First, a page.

Minimizing Ice Accumulation on Your Sample During Data Collection

Frosting – the formation of ice crystals near and on the sample – can be a nuisance during data collection. Frost generates ice rings in diffraction patterns. It can also perturb cryostream flows and increase turbulence, leading to more frosting and to sample motion.

Frosting is generally due to a combination of unsteady / turbulent gas flow near the sample and high ambient humidity. If gas flows are laminar and steady in the vicinity of the sample, you should get very little icing. But any turbulence creates eddies that can entrain moist air from the surroundings and condense it on your sample.

How can you reduce frosting/icing?

Adjust the cold gas stream and the surrounding shield flow to minimize turbulence. With modern gas stream equipment, following the manufacturer’s instructions generally gives the best results. Older systems can be a bit tricky and can require some trial and error experimentation.

Make sure that the gas stream hose feels warm to the touch. Partial loss of vacuum (and thus thermal insulation) in the gas stream’s flexible hose, or ice accumulation inside the flow tubes, can cause fluctuating gas flows and gas temperatures. They can also increase gas flows required to achieve a given stream temperature. Both will increase turbulence around the sample.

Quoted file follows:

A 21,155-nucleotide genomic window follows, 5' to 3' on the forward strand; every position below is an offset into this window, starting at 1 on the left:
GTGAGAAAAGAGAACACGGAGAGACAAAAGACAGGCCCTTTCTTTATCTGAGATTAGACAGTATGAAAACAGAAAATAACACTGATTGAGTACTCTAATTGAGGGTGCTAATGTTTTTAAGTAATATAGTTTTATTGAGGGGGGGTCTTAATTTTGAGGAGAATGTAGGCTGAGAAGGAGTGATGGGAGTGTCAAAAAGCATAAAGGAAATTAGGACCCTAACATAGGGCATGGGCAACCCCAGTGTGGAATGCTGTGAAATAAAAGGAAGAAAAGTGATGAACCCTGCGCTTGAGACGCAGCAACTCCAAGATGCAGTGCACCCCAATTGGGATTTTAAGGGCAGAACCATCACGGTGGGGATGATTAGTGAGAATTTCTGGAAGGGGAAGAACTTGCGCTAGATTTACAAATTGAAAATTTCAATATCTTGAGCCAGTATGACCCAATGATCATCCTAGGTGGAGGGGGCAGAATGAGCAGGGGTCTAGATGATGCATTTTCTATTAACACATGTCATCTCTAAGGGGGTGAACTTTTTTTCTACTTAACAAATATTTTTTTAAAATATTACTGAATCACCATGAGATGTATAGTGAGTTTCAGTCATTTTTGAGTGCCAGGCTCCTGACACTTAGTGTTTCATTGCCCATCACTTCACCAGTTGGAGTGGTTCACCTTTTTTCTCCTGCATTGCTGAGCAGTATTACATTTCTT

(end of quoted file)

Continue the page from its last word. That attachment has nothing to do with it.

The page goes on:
Make sure that the gas stream is properly centered on the sample, and that the distance from the gas stream tip to the sample is as recommended by the cold stream manufacturer. Generally, closer is better, but too close and the gas stream hits the goniometer base too forcefully and generates too much turbulence.

All of the ice that deposits on your sample is due to water vapor entrained from the surrounding air by turbulent vortices. In the summer when humidities are high, this can be a particular problem. Possible solutions:

  • Run a dehumidifier or air conditioner in your experimental area.
  • Keep the door to the hutch or experimental area closed.
  • Turn off or block any fans or air flows that may disturb the air near your sample.
  • Partially enclose the region near the sample to trap the nitrogen gas from the cryostream and keep out humid room air.
  • Direct a very slow, large-diameter flow of dry nitrogen gas or air near your sample to ensure that any entrained air is dry. The flow should not perturb the cryostream flow.

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